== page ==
What an exciting time to be a XAML developer! So many new fantastic updates and features are on the horizon with the release of Windows 8.1 and Visual Studio 2013. Windows 8.1 brings to the table over 650 new API’s. While this may sound daunting, the development experience for XAML developers actually becomes much easier through performance, IntelliSense and Visual Studio IDE improvements. This blog post is the second of the series, see the first article What's New in Windows 8.1 for Developers Part 1. In this blog post we will outline some of the most impressive things we can now take advantage of in Windows 8.1 as XAML and C# developers.
XAML applications now have the performance benefit of being compiled into assemblies using the XAML Binary Format (XBF). The load/render time of XAML applications has also been drastically improved as all required keyed resources are no longer completely loaded at startup but rather follow a deferred loading scheme. This means that resources are now only loaded when they are requested. From a usability perspective, panning improvements have been made on large lists of items. Previously when panning through large lists, the application would “pan to black” meaning that when the data is not loaded and rendered, it would look like blank dead space until the rendering of items caught up. Now added is perceived perception improvements where rather than dead space, gray box placeholders will be displayed until the items are rendered. You also have the option of having granular control over what elements in a data template should render first, giving priority to how items are rendered in the large list panning scenario. There is also marked improvements in the design-time performance of the XAML editor in Visual Studio, it is much snappier.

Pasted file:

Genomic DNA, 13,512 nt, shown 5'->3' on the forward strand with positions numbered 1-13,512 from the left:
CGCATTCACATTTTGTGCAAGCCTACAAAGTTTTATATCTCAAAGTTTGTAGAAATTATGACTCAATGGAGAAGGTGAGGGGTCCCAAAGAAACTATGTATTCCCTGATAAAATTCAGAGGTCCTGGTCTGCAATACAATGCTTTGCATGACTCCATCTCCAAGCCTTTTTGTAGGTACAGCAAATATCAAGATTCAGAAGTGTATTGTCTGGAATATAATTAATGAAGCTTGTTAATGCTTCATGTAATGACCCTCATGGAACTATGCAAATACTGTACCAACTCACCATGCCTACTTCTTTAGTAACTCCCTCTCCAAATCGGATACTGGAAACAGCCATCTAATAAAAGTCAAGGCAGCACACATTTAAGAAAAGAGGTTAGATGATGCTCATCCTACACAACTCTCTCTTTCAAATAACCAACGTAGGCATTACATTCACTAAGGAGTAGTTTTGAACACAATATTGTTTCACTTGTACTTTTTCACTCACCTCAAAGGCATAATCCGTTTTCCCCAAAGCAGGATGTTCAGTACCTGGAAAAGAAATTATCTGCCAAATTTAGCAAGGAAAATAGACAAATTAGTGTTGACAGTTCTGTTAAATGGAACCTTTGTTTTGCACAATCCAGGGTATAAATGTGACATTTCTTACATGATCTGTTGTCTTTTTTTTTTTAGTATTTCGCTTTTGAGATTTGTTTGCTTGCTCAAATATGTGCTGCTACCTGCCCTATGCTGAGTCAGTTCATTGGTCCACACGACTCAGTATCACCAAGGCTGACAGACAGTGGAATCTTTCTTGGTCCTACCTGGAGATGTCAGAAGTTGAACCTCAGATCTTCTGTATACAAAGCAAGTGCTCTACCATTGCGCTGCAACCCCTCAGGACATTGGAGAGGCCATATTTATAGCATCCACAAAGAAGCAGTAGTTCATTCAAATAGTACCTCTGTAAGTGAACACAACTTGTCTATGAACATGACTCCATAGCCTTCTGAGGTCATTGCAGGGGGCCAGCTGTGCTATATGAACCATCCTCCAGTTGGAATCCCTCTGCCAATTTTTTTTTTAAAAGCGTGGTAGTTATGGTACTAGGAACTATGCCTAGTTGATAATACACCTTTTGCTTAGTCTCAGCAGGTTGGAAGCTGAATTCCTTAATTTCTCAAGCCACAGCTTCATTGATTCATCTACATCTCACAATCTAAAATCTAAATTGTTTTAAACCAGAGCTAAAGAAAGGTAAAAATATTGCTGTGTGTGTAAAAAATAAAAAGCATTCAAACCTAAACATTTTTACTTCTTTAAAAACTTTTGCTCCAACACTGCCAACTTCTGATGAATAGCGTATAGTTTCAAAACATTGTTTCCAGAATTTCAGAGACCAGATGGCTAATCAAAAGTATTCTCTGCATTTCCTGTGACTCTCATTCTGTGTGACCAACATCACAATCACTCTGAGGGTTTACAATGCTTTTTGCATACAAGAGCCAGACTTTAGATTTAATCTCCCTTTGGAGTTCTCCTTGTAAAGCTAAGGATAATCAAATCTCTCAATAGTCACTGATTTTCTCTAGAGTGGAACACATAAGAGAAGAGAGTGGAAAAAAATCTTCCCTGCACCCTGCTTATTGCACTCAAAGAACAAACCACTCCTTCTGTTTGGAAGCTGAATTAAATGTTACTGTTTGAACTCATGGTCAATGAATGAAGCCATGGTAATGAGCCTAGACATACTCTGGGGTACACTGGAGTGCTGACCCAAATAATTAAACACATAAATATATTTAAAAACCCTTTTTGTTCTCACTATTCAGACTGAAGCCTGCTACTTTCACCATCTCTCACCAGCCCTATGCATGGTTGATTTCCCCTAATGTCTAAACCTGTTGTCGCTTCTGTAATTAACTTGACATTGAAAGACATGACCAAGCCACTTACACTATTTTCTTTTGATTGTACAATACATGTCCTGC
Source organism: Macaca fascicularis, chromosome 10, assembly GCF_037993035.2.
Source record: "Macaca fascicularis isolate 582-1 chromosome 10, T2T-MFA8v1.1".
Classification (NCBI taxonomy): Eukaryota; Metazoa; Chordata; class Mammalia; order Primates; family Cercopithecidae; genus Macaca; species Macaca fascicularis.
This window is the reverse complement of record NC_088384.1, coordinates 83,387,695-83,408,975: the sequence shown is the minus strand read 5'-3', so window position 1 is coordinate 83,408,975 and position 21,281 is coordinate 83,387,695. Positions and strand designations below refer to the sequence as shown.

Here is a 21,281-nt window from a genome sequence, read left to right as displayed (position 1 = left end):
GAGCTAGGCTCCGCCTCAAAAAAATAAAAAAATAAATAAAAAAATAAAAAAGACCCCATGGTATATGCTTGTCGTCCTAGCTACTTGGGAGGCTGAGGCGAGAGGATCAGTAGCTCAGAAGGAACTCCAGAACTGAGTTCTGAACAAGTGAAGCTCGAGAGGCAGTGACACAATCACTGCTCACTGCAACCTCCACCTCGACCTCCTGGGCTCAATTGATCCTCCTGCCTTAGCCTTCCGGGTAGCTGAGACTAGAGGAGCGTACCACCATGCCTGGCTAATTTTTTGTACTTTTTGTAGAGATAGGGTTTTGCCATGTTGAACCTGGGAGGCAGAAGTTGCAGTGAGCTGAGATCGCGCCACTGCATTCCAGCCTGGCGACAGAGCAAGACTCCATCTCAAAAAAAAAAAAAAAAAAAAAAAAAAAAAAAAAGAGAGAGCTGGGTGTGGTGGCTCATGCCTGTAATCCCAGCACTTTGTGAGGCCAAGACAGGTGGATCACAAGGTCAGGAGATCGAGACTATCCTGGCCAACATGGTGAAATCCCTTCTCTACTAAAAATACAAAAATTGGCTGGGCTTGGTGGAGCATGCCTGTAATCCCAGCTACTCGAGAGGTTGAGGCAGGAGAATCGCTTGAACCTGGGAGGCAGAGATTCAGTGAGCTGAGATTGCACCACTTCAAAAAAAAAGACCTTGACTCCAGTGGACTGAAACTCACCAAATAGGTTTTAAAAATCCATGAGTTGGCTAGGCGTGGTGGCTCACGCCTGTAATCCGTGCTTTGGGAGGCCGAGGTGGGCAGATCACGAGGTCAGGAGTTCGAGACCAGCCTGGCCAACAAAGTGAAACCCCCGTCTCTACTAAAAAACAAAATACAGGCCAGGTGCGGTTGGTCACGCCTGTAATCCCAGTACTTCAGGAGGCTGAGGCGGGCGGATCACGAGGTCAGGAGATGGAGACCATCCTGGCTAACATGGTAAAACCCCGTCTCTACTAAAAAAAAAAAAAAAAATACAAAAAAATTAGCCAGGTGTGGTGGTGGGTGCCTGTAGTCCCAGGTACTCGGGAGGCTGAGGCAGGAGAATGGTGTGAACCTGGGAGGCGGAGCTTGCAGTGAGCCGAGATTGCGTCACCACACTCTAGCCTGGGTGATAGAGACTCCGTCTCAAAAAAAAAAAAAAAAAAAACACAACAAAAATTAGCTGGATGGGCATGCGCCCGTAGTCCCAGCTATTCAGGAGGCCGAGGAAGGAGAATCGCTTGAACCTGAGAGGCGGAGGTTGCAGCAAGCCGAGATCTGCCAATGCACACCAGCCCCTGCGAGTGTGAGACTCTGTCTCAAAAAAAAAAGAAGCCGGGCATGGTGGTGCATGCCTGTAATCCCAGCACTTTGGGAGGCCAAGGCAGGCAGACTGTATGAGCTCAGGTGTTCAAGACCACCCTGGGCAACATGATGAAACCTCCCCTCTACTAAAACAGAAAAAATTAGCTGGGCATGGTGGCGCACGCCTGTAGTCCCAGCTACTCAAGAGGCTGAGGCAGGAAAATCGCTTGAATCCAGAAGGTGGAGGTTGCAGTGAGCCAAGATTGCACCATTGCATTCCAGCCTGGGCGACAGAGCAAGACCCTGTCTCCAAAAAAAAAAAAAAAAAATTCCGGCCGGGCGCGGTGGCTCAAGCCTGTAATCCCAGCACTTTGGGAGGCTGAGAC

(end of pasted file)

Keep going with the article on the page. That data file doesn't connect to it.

Visual Studio 2013 has improved leaps and bounds when it comes to IntelliSense in the XAML editor. There is full IntelliSense for keyed resources, like styles and converters (click the image for full size)
Full data binding IntelliSense is also available.
Fuzzy matching of XAML elements has also been greatly improved in Visual Studio 2013, so when you don’t get the spelling of your element quite right, IntelliSense will help you find what you need. You can also take advantage of CamelCase matching, so if you wanted to add a StackPanel, simply type “SP” and IntelliSense will filter your selections appropriately.
The ability to add XAML Snippets in the code editor has been a sought after feature. Snippets can greatly improve productivity and give you the ability to further customize your Visual Studio programming experience to your liking. There are two types of Snippets in Visual Studio 2013, Expansion snippets as well as SurroundWith snippets. Expansion snippets allow you to scaffold a block of code (or markup) that includes placeholder values that are replaced with values of your choice when the snippet is being added. SurroundWith snippets do just that, they surround the current selection in the editor with the snippet. Currently the Visual Studio 2013 Preview does not contain any snippets, but Tim Heuer has provided an excellent tutorial on creating custom snippets and you can visit CodePlex XAML Snippets project to get a nice collection of snippets to use while developing your application.
Expansion snippet example:
SurroundWith snippet example:
Another great timesaver, you can now drag an instance of a XAML control directly into the Document Outline. This allows you to place your control exactly where you want it in the visual tree without having to weed through XAML markup.